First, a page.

At the height of Daesh's power, hundreds of foreign fighters streamed in to join the self-proclaimed caliphate. Now, with Daesh left holding only small pockets of territory across Syria and Iraq, comes the real headache for European powers – what to do with the dozens of fighters and their families held captive that are essentially still their citizens? So far, the European policy has been simply to keep the captives, currently held by PKK-linked Syrian forces, as far away as possible from them. But this stance is not sustainable and is providing an increasing legal, political and logistical headache for EU powers. With over a 1,000 Daesh militants in captivity, dubbed as Foreign Terrorist Fighters (FTF) by the United States, the long-term option is not to treat them as someone else's problem. The U.S. has been particularly vocal on the need for European powers to take responsibility for their foreign captives. For the U.S., they feel that Europeans are dumping a problem on them that is not their responsibility.
As far back as February 2018, then Secretary of Defense, James Mattis, emphasized the issue of the captives, "my view is that the country of origin that they were citizens of bears some sense of responsibility."
Pentagon spokesperson Candice Tresch recently underlined the U.S. government policy was "to encourage countries of citizenship to take responsibility for their FTFs through prosecution, rehabilitation programs, or other measures that sufficiently prevent detainees from re-engaging in terrorism."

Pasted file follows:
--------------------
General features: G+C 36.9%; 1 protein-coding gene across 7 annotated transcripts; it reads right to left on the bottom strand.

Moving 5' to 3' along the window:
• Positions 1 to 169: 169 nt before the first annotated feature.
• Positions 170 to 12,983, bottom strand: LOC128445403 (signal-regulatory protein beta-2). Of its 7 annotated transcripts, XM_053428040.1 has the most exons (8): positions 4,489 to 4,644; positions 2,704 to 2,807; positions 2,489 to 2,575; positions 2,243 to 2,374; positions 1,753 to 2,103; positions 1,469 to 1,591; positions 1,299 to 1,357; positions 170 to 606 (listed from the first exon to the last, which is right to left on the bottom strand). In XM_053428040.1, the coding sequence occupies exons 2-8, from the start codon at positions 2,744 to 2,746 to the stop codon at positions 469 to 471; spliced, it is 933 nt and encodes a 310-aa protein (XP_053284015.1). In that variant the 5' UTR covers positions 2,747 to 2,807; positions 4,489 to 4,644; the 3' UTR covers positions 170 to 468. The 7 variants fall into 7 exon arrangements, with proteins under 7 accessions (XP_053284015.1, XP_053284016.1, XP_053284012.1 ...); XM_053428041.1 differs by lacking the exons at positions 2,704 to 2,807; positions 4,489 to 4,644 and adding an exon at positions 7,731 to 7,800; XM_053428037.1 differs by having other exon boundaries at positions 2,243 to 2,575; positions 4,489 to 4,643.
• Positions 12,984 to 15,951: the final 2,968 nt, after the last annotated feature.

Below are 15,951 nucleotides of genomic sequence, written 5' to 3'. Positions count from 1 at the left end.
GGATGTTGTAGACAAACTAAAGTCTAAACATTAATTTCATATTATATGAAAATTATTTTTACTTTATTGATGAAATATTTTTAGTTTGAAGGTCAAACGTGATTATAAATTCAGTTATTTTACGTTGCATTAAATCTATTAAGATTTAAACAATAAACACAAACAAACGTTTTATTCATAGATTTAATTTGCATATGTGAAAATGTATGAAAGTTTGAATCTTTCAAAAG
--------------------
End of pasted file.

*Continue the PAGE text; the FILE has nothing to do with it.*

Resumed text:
Meanwhile, U.S. President Donald Trump stated in a recent tweet, "The United States is asking Britain, France, Germany and other European allies to take back over 800 ISIS [Daesh] fighters that we captured in Syria and put them on trial," before boldly warning, "The alternative is not a good one in that we will be forced to release them. The U.S. does not want to watch as these ISIS fighters permeate Europe, which is where they are expected to go."
EU powers are in a tough legal predicament and this has primarily stoked their anxieties. Their citizens want to come home and once they step into the respective European territory, the governments are automatically faced with a legal nightmare.
On the Syrian battlefield, the militants or their families can remain captured without trials, but in Europe, it is not as straightforward.
These governments can prosecute, but they need unwavering evidence, complicated by the difficulty of separating those deemed not to have directly taken part in any combat or violent activity.
In the absence of a conviction in a trial, which is a likely outcome given the difficulty in conducting any investigation in a war zone or collecting credible evidence in the chaotic Syrian landscape, then, in essence, these citizens are free to walk away.
Which then leads to another dilemma for the governments: How do you monitor and deal with ex-Daesh figures roaming the streets knowing fully well that many are unlikely to have relinquished the same hard-line ideology that propelled them to join Daesh in the first place?